JUN 03, 2017 11:08 AM PDT

Gene Therapy Could be the Answer for Severe Allergies

WRITTEN BY: Carmen Leitch

Gene therapy is normally thought of as a potential treatment for genetic disease, but researchers are exploring its use as a therapy for severe allergies.  Our immune system has a special memory system of its own, and while it’s normally a good thing and is required for the efficacy of vaccines, when it reacts to non-pathogenic stimuli as a foreign invader, allergies develop. Researchers have now shown that it is possible to turn that immune response off, quieting the allergy in animal models with a single treatment.

"When someone has an allergy or asthma flare-up, the symptoms they experience results from immune cells reacting to protein in the allergen," explained Ray Steptoe, an Associate Professor  at The University of Queensland Diamantina Institute. His team has published their new work in the Journal of Clinical Investigation Insight, and it is outlined in the video.

"The challenge in asthma and allergies is that these immune cells, known as T-cells, develop a form of immune memory and become very resistant to treatments. We have now been able wipe the memory of these T-cells in animals with gene therapy, desensitizing the immune system so that it tolerates the protein.”

The researchers inserted a gene that acts to modulate the allergic response into blood stem cells, then put those modified stem cells into a mouse model.

While this research was somewhat limited in terms of the variety of allergens that exist, Steptoe is confident it could be extrapolated for use in other allergy scenarios. "Our work used an experimental asthma allergen, but this research could be applied to treat those who have severe allergies to peanuts, bee venom, shell fish and other substances,” he said.

The investigators plan to continue working on this technique, and their next step will be to validate their findings in human cells that grow in culture. Steptoe explains their experimental protocol: ”We take blood stem cells, insert a gene which regulates the allergen protein and we put that into the recipient. Those engineered cells produce new blood cells that express the protein and target specific immune cells, turning off the allergic response.”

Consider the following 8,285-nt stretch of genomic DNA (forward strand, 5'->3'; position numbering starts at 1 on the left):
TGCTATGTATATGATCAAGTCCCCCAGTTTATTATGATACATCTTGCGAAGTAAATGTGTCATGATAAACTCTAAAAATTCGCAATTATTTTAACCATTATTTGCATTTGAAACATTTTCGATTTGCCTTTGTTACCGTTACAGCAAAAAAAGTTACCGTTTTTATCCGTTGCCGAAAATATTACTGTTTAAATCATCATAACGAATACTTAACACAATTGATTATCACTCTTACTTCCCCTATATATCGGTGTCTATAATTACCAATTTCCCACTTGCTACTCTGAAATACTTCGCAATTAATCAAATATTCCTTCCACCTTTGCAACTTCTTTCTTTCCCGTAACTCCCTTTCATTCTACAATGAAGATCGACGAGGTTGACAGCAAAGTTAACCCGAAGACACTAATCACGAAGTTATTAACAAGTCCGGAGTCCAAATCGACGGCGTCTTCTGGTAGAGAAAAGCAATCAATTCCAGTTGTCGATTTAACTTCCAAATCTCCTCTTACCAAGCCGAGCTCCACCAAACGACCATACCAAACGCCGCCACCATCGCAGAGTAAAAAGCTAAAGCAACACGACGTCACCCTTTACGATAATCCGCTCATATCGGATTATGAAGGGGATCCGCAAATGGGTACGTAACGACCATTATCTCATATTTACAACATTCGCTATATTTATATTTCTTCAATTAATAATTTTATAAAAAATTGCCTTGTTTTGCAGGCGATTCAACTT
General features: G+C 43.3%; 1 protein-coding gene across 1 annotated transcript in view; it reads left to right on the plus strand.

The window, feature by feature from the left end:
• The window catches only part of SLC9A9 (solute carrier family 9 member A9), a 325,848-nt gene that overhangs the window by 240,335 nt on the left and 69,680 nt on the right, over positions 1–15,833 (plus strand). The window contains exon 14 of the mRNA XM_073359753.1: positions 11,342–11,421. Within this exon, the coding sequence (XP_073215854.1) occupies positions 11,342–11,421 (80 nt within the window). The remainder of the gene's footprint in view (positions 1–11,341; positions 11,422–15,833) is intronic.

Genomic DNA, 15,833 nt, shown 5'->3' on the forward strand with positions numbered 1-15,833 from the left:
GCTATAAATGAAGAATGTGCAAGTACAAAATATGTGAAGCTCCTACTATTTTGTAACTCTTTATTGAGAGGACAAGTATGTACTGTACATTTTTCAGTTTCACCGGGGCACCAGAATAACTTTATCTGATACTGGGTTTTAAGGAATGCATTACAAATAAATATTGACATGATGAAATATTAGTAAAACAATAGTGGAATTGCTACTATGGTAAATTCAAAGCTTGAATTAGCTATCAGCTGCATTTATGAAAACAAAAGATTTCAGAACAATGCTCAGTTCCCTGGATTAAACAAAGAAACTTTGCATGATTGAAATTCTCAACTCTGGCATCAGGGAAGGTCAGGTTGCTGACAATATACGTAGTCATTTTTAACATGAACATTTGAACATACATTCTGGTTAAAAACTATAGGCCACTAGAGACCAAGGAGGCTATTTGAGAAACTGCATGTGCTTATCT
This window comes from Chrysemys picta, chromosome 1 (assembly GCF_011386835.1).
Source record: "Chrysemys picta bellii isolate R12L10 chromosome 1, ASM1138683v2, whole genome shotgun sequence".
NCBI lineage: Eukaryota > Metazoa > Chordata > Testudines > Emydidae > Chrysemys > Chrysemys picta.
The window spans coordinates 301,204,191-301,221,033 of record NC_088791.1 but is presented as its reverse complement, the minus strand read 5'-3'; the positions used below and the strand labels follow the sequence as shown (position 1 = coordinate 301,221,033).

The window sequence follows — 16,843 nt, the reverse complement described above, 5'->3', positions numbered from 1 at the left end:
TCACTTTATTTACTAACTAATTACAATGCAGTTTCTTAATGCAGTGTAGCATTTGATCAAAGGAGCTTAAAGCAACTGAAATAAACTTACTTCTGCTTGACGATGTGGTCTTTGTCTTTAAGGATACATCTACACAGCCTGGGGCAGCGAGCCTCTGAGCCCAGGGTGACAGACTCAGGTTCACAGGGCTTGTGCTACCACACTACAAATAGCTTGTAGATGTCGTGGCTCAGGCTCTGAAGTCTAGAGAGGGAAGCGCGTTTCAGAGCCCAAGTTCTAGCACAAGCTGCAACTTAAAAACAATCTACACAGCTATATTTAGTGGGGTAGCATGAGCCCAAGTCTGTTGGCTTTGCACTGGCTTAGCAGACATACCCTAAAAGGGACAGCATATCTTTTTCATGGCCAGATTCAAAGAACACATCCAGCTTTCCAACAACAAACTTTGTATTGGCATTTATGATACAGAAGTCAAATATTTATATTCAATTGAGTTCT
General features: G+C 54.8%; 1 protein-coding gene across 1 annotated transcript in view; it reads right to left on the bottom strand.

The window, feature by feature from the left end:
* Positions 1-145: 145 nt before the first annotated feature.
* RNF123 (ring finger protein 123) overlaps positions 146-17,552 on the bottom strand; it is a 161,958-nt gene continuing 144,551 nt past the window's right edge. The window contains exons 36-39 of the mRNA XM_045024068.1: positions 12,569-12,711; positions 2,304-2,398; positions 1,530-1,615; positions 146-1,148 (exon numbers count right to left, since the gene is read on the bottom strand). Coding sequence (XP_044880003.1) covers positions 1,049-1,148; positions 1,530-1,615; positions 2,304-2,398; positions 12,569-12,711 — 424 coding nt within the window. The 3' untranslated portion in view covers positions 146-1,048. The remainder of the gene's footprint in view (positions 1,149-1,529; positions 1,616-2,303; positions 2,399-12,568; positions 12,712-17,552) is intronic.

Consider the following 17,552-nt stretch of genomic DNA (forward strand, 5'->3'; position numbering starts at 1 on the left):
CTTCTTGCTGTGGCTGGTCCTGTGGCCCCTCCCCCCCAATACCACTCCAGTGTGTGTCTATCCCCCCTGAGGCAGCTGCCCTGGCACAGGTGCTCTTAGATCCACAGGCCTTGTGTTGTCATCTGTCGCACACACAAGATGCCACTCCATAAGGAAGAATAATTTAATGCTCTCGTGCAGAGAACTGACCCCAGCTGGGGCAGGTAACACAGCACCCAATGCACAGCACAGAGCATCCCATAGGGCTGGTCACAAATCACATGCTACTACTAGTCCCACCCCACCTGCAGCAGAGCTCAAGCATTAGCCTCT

The ultimate goal would be a single injection that would replace treatments that only last for a limited time and have to be continuously redone.

"We haven't quite got it to the point where it's as simple as getting a flu jab, so we are working on making it simpler and safer so it could be used across a wide cross-section of affected individuals," Steptoe said. "At the moment, the target population might be those individuals who have severe asthma or potentially lethal food allergies.”

The research is of special interest to Australia, where over two million people are affected with asthma and over half experience symptoms regularly.

Steptoe is featured discussing his research in the video.

 

Sources: AAAS/Eurekalert! via UQ, JCI Insight

About the Author
  • Experienced research scientist and technical expert with authorships on 28 peer-reviewed publications, traveler to over 60 countries, published photographer and internationally-exhibited painter, volunteer trained in disaster-response, CPR and DV counseling.
You May Also Like
DEC 08, 2019
Cell & Molecular Biology
DEC 08, 2019
Time-Restricted Eating Improves Symptoms of Metabolic Syndrome
Occasional fasting has been linked to a variety of health benefits....
DEC 20, 2019
Genetics & Genomics
DEC 20, 2019
Can We Cure Down's Syndrome with Gene Therapy?
Down’s Syndrome (DS) is a genetic disorder brought on by the presence of all of part of a third copy of chromosome 21. Linked to delays in physical g...
DEC 25, 2019
Drug Discovery & Development
DEC 25, 2019
New Drug to Make Breast Cancer Treatment More Affordable
The US Food and Drug Administration has granted accelerated approval to new breast cancer drug, trastuzumab deruxtecan. The drug’s increasing recogni...
JAN 04, 2020
Cell & Molecular Biology
JAN 04, 2020
Shared Mechanisms of Mitochondrial Division Highlight Evolutionary Links
Organisms as different as humans and algae have some biological mechanisms in common....
FEB 13, 2020
Cell & Molecular Biology
FEB 13, 2020
Study of Early-Onset Parkinson's Reveals Potential Therapeutic
Around 500,000 Americans are diagnosed with Parkinson's disease every year, and the rate of the disease is rising....
FEB 18, 2020
Cell & Molecular Biology
FEB 18, 2020
How Too Much Fluoride Can Disrupt Tooth Enamel
You can have too much of a good thing....
Loading Comments...